WALTHAM, Mass. -- Members of the Boston Celtics' front office spent last week overseas, including a stop in Tel Aviv, Israel, to examine 7-foot-1 Dragan Bender, a player the team might target with the No. 3 pick in this month's NBA draft.
The 18-year-old Bender is still competing in the Israeli playoffs but his team is idle until next week, so Celtics president of basketball operations Danny Ainge and his staff settled for watching Bender in a practice situation with some individual work.
"We had a 1-on-none and a 1-on-1 type of workout with his brother," Ainge said. "Actually, [Bender's brother, Ivan, will] be playing at Maryland next year. He’s a 6-10 kid. And then we watched [Dragan Bender] in a full-team practice, which we actually thought was better than a game because we’d seen all his games. We’d seen him play in person in games and, because he’s not playing a major role as an 18-year-old in a tough Israeli league, we were able to watch him practice. And we thought that was more beneficial than what we’d seen in games."
Bender is the youngest player in this year's draft class but has an intriguing skill set, especially on the offensive end, where he can spread the floor and shoot from the perimeter. Defensively, he's versatile but raw. The biggest challenge in examining Bender is that he simply hasn't logged a lot of floor time with Maccabi Tel Aviv, so it's hard to gauge exactly where he ranks compared to domestic college players.
"I think it’s more challenging [to scout internationally] because I’ll see most of the [domestic college] players that are in the draft a few times a year at least, sometimes as many as seven or eight times a year. And I can watch a lot of their film," Ainge explained. "But, in international competition, there’s such a different level of competition. So I think that it’s easier when you’re around the college game so much and you watch so much college basketball.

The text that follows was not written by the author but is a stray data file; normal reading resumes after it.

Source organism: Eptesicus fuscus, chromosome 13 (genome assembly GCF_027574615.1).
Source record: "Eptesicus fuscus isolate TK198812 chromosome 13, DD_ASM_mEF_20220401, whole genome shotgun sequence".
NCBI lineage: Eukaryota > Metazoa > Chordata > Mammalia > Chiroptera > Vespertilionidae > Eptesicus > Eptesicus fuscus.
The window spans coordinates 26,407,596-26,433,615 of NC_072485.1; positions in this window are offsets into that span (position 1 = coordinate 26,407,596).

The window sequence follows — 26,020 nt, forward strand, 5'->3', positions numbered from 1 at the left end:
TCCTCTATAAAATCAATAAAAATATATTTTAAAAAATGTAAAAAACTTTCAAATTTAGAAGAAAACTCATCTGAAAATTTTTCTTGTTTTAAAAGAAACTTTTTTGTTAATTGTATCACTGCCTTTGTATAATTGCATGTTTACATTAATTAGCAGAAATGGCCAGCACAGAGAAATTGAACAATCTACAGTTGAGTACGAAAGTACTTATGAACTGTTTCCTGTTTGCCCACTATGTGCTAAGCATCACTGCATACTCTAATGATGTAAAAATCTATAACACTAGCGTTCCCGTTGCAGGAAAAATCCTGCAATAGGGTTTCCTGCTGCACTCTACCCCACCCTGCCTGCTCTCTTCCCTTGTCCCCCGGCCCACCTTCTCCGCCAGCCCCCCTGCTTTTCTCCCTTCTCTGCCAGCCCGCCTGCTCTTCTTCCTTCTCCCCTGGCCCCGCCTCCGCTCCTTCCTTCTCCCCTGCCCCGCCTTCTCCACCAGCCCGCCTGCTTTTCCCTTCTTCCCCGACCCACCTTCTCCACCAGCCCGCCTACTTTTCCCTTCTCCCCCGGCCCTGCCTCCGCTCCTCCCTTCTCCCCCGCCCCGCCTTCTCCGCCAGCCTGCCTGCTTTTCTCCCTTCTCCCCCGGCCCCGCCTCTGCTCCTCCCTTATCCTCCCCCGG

"The European games over there, they may play one game against a really bad team and another game against a really good team. It’s hard to evaluate the level of competition that they’re playing against every night. There are exceptions; there are some leagues over there that are very powerful, better than college basketball. So it’s a little bit more challenging."
In 26 games logged by Synergy Sports this season, Bender averaged 5.7 points and 3 rebounds over 14.7 minutes per game. Synergy data ranks Bender in the 90th percentile among all Israeli League players, as he has averaged 1.048 points per play. Conversely, Bender ranks in the 13th percentile defensively, allowing 0.975 points per play.
Bender ranks fifth on Chad Ford's big board.
The Celtics are leaving no stone unturned in their draft prep and got a look at a handful of international draft hopefuls during their trip.
"I don’t know what our number's up to now, 40 or 50 [players in for draft workouts]," Ainge said. "And we’ve been around the country, traveling and watching all the players around the country, and agent workouts and so forth. And we just got back from a weeklong trip to Croatia, Serbia, and Israel. And those trips were excellent also. It’s just good to get to know the players that we’re considering in the draft. It’s good to watch them in their environment. But I think, more importantly, just getting to know them and seeing some of their strengths and weaknesses and where they are at this stage of their careers."